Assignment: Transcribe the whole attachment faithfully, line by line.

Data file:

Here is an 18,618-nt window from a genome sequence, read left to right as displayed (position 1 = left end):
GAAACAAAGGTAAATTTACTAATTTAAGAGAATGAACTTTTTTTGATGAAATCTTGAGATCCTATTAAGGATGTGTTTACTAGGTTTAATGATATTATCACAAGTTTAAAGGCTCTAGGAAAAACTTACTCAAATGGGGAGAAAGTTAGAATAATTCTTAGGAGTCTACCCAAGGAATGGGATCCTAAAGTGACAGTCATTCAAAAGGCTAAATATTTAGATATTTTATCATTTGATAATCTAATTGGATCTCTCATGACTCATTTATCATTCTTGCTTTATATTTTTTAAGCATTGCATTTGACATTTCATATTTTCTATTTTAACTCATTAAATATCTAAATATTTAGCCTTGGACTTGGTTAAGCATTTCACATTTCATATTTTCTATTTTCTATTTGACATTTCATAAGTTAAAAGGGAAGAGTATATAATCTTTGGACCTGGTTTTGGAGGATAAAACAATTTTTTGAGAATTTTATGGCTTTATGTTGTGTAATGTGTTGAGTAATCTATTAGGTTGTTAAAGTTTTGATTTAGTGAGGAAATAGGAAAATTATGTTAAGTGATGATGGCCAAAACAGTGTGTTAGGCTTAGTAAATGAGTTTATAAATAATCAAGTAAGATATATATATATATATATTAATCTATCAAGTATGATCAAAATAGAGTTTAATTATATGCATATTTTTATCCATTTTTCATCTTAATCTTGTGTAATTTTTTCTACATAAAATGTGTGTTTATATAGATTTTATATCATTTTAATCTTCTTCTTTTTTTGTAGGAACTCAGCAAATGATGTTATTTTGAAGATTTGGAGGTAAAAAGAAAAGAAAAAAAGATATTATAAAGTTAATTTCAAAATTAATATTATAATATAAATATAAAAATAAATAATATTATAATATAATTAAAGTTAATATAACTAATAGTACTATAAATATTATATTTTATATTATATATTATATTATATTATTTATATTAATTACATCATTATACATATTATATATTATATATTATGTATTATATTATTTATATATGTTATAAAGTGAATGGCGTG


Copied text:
Here is an 18,618-nt window from a genome sequence, read left to right as displayed (position 1 = left end):
GAAACAAAGGTAAATTTACTAATTTAAGAGAATGAACTTTTTTTGATGAAATCTTGAGATCCTATTAAGGATGTGTTTACTAGGTTTAATGATATTATCACAAGTTTAAAGGCTCTAGGAAAAACTTACTCAAATGGGGAGAAAGTTAGAATAATTCTTAGGAGTCTACCCAAGGAATGGGATCCTAAAGTGACAGTCATTCAAAAGGCTAAATATTTAGATATTTTATCATTTGATAATCTAATTGGATCTCTCATGACTCATTTATCATTCTTGCTTTATATTTTTTAAGCATTGCATTTGACATTTCATATTTTCTATTTTAACTCATTAAATATCTAAATATTTAGCCTTGGACTTGGTTAAGCATTTCACATTTCATATTTTCTATTTTCTATTTGACATTTCATAAGTTAAAAGGGAAGAGTATATAATCTTTGGACCTGGTTTTGGAGGATAAAACAATTTTTTGAGAATTTTATGGCTTTATGTTGTGTAATGTGTTGAGTAATCTATTAGGTTGTTAAAGTTTTGATTTAGTGAGGAAATAGGAAAATTATGTTAAGTGATGATGGCCAAAACAGTGTGTTAGGCTTAGTAAATGAGTTTATAAATAATCAAGTAAGATATATATATATATATATTAATCTATCAAGTATGATCAAAATAGAGTTTAATTATATGCATATTTTTATCCATTTTTCATCTTAATCTTGTGTAATTTTTTCTACATAAAATGTGTGTTTATATAGATTTTATATCATTTTAATCTTCTTCTTTTTTTGTAGGAACTCAGCAAATGATGTTATTTTGAAGATTTGGAGGTAAAAAGAAAAGAAAAAAAGATATTATAAAGTTAATTTCAAAATTAATATTATAATATAAATATAAAAATAAATAATATTATAATATAATTAAAGTTAATATAACTAATAGTACTATAAATATTATATTTTATATTATATATTATATTATATTATTTATATTAATTACATCATTATACATATTATATATTATATATTATGTATTATATTATTTATATATGTTATAAAGTGAATGGCGTG